The Enable/Disable button 44 shuts all watering off by removing the operating power from the stations 16, while keeping the microprocessor 34 and radio transceiver 22 in operation. The Enable/Disable button can be physically pushed by an operator in the field, or actuated by a radio command signal from the PC 12 or the handheld remote 18.
Referring now to
The third line 102 c of the menu bar 102 contains the special icons that activate the features of the inventive system. As described in more detail below, the Zone Display icon 108 brings up a Zones box or list 130 of all separately controllable zones. The No-Watering icon 109 toggles the field controller 14 of
The Send icon 118 is normally grayed out. When the program of this invention is opened on the PC 12, the current schedule and settings stored in the field controller 14 are immediately uploaded for display on the PC 12. When any change is made to the uploaded information, the Send icon 118 becomes active. When it is then clicked, the PC 12 begins sending the selected or modified watering schedule and settings to the field controller 14. When the modified parameters have been successfully transmitted to the field controller 14, the Send icon 118 will momentarily change to “OK”, after which the Send icon 118 grays out, the PC 12 resumes its continual polling of the field controller 14, and the screen again displays the status of the field controller 14. Pop-up reminder boxes (not shown) warn the operator if a modification has been made but not sent to the field controller 14 within a reasonable time.
The body of the start-up screen 100 displays horizontal time bands 120 arranged in a vertical series of days. The first day 122 of the series is always the current day as determined by the computer's internal clock. The screen 100 preferably displays seven time bands to form a repeating one-week setup. Two-week or four-week setups (i.e. setups that repeat every two or four weeks) can be chosen from the Irrigation Tools menu 106, in which case weeks preceding or following the displayed week can be accessed by clicking the up arrow 124 or the down arrow 126. A vertical line 128 shows the current time, in accordance with the computer's clock, on the midnight-to-midnight scale of the time bands 120.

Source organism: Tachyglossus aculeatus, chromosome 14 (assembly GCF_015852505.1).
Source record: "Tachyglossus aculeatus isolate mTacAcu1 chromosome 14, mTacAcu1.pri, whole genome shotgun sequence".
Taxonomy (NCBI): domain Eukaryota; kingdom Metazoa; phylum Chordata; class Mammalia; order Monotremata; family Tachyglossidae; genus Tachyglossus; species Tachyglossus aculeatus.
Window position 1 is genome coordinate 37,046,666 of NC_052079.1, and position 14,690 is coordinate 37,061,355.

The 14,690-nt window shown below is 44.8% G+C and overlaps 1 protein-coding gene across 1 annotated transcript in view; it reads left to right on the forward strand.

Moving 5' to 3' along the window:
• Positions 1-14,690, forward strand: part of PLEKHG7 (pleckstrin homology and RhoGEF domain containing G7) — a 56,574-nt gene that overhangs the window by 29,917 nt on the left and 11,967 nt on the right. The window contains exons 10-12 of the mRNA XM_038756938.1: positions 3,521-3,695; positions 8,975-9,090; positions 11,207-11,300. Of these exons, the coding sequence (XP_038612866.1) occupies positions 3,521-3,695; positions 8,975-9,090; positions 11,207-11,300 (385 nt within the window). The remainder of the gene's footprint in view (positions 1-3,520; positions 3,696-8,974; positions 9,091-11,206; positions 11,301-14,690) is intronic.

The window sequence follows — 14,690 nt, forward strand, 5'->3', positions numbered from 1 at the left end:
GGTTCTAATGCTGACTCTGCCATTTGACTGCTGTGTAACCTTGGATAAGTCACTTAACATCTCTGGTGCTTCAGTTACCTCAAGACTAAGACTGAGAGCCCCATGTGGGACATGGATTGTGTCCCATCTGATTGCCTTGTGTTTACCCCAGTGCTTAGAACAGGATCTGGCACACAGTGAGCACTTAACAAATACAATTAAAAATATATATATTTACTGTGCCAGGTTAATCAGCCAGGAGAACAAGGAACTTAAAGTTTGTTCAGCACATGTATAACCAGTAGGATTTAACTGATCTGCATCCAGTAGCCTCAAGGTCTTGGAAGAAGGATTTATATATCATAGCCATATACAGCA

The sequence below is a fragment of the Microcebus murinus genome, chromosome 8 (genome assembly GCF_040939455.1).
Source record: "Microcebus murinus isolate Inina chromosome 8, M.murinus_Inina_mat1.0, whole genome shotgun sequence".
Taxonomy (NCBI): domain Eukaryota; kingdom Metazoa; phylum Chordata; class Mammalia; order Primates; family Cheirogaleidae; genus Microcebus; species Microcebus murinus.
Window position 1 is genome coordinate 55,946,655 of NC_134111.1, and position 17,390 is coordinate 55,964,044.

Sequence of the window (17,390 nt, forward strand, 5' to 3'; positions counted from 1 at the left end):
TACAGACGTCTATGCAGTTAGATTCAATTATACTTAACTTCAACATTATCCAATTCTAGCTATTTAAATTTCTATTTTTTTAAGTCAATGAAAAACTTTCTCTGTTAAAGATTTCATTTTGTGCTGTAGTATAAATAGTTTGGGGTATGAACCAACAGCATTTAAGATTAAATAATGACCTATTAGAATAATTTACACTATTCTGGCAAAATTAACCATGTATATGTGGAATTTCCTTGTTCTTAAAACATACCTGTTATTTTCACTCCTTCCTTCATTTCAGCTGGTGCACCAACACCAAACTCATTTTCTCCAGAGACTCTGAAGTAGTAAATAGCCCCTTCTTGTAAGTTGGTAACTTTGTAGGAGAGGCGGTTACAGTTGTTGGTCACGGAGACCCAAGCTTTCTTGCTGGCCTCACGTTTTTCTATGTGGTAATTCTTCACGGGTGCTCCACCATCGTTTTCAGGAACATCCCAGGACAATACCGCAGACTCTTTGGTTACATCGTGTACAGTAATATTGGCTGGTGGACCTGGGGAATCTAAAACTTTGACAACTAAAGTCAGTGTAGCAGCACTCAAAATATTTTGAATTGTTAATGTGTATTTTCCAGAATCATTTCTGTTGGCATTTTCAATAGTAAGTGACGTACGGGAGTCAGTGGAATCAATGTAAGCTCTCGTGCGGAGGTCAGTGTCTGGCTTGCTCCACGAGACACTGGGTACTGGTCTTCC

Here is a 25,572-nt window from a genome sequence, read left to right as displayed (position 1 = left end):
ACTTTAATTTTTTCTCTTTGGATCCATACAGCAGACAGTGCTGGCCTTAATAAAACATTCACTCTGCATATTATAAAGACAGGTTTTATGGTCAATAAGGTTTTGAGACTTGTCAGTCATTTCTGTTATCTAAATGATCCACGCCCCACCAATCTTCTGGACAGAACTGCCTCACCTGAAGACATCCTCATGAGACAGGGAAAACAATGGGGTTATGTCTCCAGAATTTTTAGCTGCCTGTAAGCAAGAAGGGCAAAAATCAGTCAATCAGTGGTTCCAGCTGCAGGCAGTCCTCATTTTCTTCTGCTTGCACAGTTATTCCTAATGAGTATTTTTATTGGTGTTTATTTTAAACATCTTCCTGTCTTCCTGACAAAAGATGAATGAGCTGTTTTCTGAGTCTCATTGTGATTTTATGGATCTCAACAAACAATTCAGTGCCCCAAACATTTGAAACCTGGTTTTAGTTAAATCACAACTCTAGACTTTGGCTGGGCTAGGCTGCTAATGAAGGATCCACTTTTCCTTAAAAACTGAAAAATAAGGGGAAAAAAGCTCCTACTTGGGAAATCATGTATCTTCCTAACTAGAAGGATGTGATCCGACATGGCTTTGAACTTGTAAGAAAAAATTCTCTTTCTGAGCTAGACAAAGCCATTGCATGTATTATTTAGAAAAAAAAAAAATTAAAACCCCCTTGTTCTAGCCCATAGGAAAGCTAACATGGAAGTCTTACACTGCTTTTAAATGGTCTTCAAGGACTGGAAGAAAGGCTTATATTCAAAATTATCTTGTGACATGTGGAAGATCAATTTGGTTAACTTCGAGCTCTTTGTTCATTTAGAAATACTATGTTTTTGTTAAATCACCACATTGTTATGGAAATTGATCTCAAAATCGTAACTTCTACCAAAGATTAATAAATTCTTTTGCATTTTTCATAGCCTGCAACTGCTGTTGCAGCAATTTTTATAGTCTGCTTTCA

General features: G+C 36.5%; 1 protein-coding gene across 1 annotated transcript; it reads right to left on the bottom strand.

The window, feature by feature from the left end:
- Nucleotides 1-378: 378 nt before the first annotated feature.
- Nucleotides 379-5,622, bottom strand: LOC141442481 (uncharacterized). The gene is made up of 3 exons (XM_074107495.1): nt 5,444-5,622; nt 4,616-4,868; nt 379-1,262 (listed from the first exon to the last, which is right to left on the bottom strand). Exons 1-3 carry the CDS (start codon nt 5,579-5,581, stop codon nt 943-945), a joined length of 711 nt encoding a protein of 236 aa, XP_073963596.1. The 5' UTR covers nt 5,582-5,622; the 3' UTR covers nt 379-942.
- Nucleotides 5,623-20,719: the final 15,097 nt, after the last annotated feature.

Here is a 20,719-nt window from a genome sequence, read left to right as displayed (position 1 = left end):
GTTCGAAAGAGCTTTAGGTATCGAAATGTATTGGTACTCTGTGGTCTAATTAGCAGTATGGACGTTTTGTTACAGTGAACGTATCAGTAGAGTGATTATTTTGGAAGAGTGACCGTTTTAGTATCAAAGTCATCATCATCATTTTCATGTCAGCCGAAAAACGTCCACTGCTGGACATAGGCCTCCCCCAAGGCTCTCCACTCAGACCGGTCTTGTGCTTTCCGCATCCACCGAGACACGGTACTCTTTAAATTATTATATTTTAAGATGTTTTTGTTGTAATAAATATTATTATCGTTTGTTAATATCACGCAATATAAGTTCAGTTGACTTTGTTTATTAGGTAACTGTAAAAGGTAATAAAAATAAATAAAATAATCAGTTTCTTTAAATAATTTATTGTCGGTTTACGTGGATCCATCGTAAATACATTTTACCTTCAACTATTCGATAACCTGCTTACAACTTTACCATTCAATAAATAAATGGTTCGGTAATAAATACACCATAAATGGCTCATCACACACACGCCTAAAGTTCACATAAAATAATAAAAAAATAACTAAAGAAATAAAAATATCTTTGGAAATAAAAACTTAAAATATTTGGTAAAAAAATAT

In order to set up a watering schedule, the Zone Display icon 108 is clicked. This brings up the Zones box 130 (
Repeated dragging and dropping produces the screen of
Because only one zone can normally be on at any given time, an attempt to drag schedule box 136 onto schedule box 138 causes schedule box 136 to jump back to a position immediately adjacent schedule box 138. Positioning the cursor 135 over a schedule box such as 133 brings up an information label 137 (
To the right of each time band is a large X 148. Clicking that X highlights the time band and the X, and disables watering for that day only. This would be useful if the forecast for that day calls for rain. If an error is made in scheduling a given day, the error can be corrected by a conventional Edit-delete or Undo and reentry operation.
When local ordinances or other watering restrictions so provide, watering can be scheduled for odd or even days of the month by selecting, e.g., “Odd Days” from the Irrigation Tools menu 106. This brings up the screen of
The effect of a global adjustment to 150% of the original settings is shown in
A water cost calculator, shown in
Clicking the Manual icon 112 (
Clicking the “Stations Enable/Disable” tab 200 brings up the screen of
The “Cycle and System” tab 202 brings up the screen of
It will be understood that the foregoing description is only one example of a system according to the invention, and that the described system may be modified to cover a variety of situations and requirements within the ambit of the following claims.
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|U.S. Classification||700/284, 715/965|
|International Classification||G05D7/00, G06F3/00|
|Cooperative Classification||Y10T137/0318, Y10S715/965, A01G25/16|
|1 Jun 2004||AS||Assignment|
Owner name: TORO COMPANY, THE, MINNESOTA
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Effective date: 20040405